It was largely accepted until fairly recently that the human adult brain was essentially fixed. This concept was illustrated in full-color diagrams confidently mapping the regions of and structures in the brain responsible for moving the left pinkie or for processing the feelings of biting your tongue. Every bit of neural real estate was zoned and assigned a specific function. So, it had to be true, right?
So, it had to be true, right?
Research in recent decades has overwhelmingly proven this not to be the case. Numerous scientific studies have confirmed that the brain is plastic, meaning it’s not fixed and not hard wired. The human brain is malleable, dynamic, and capable of physical change from birth until death.
Your Brain Is Constantly Changing
I like to think of our brain like a blob of Play-Doh. (See bog: The Play-Doh In Your Head) Every second of every day, we are shaping the mound with our behaviors, feelings, and thoughts and our environments, experiences, and the demands we repeatedly place on our brains physically sculpt it. This process, called neuroplasticity, works both for us and against us. (See blog: Your Plastic Brain: The Good, The Bad, and The Ugly)
Plasticity was first demonstrated in an experiment with ferrets, who have identical wiring to the auditory cortex and visual cortex as humans except for one important factor, the timing. The basic human wiring exists at birth while ferrets grow this circuit after birth. Scientist interrupted the pathway in the ferrets so that nerves from the eye grew into the auditory cortex. The ferrets were then trained to respond to sounds and lights and “heard” the lights with parts of the brain that would normally process sound.
Brain Change Can Be Fast
In a later experiment by Pascal-Leone, sighted adults were blindfolded twenty-four hours a day for five days. The subjects spent their time learning Braille and performing various tactile and auditory activities and had their brains scanned before and at the end of the experiment. In the earlier scans, their auditory cortex showed normal activity upon hearing sound, and as expected, their visual cortices lit up when seeing and their somatosensory cortices buzzed when fingering Braille symbols.
After just 5 days of being blindfolded, their visual cortex became active when doing all of these things. In their brains, the cortical real estate that had been dedicated to seeing was now hearing and feeling. With no signals coming from the eyes, their brains reorganized to utilize the newly dormant areas for other functions.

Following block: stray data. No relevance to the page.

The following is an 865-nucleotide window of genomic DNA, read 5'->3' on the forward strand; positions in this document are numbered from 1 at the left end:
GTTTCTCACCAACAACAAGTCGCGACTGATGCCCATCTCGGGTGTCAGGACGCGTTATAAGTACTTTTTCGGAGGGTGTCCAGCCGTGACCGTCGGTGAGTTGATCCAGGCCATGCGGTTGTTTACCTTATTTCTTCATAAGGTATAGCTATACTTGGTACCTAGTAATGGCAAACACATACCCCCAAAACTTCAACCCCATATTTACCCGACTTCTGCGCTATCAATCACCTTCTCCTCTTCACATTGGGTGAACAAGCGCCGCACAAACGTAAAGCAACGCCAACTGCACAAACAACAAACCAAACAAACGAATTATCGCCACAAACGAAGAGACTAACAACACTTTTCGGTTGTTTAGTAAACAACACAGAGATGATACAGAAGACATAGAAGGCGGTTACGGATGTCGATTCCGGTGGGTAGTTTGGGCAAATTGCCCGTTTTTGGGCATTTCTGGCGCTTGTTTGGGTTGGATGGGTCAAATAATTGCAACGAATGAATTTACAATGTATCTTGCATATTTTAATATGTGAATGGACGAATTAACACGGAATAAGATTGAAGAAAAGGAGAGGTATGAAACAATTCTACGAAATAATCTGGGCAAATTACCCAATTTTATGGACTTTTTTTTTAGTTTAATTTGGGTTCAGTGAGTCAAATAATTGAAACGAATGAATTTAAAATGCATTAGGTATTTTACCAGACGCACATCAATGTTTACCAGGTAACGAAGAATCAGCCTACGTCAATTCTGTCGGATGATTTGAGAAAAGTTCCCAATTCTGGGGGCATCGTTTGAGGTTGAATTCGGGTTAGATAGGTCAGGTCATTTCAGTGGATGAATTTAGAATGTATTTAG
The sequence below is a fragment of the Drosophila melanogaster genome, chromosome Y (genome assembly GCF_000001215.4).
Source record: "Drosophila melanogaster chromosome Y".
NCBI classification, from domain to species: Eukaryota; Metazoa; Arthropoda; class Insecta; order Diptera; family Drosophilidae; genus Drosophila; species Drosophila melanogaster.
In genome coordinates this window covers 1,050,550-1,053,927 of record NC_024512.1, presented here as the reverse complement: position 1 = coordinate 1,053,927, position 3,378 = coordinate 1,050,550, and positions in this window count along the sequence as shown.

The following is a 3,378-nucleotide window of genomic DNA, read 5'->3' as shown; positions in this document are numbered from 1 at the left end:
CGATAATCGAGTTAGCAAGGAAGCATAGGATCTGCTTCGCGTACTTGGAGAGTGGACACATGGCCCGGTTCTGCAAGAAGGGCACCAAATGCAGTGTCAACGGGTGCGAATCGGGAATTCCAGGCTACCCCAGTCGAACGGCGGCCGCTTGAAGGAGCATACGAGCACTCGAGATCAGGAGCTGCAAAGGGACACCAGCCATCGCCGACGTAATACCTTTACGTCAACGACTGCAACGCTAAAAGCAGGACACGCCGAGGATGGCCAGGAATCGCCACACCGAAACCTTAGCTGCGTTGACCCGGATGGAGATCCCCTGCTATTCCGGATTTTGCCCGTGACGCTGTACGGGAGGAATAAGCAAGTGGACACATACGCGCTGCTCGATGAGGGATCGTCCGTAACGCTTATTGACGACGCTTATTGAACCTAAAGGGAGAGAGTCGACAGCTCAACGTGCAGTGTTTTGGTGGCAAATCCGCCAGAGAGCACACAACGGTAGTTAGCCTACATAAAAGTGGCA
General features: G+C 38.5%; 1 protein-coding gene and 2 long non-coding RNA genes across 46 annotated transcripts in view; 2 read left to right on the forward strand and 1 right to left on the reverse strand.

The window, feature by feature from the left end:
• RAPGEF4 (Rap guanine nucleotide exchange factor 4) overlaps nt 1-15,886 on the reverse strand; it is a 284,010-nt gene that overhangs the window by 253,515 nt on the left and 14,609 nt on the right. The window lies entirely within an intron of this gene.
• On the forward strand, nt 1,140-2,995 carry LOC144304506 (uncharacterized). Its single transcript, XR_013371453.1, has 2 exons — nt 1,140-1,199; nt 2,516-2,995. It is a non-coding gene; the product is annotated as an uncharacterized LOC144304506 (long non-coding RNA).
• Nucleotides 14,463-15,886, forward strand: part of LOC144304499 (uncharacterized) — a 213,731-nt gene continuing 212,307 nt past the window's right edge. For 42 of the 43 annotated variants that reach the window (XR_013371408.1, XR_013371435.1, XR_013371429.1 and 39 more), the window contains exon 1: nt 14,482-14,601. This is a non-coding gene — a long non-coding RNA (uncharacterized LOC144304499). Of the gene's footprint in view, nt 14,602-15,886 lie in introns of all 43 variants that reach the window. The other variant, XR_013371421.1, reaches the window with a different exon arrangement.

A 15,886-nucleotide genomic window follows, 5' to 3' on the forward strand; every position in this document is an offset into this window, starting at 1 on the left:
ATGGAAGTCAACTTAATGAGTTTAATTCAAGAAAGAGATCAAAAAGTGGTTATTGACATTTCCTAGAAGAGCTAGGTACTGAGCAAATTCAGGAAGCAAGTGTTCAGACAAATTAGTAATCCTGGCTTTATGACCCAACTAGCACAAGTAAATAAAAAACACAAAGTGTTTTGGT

A plastic brain causes the phantom limb experience because people who have lost a limb experience a brain reorganization. The part of their brain that formerly received input from the missing limb is taken over by neighbors on the homunculus, the portion of the brain responsible for the movement and exchange of sensory and motor information of the body. Because the face and hand are side by side on the homunculus, one man missing a hand learned where to scratch his face to satisfy an itch on the missing hand.
In many cases, phantom pain has been shown to be caused by the last signal the brain received from the lost limb being in a confused endless loop in the brain. This phenomenon has miraculously been alleviated using mirrors which visually replace the lost limb and neuroplasticity to trick the brain into changing signals going to the brain.
Neuroplasticity Can Change Your Life
There is a catch to neuroplasticity though. It only occurs when a person is paying attention and focusing on the input whether it be intentional or not. Hence, with directed consciousness, a person has the ability to change their brain and their life for the better. However, unfortunately, neuroplasticity is most often accomplished unconsciously etching bad habits and patterns into the brain. (See blog: Your Plastic Brain: The Good, The Bad, and The Ugly)
The science of neuroplasticity is new with the limits unknown, but having a malleable brain opens up a world of possibilities. In a very personal sense, each individual has the power to change their life. On a broader scale, the same brains that now practice prejudice, hatred and warfare have the potential to be kinder, more compassionate and less aggressive.
It can happen one brain at a time.
image source: https://www.flickr.com/photos/22078151@N05/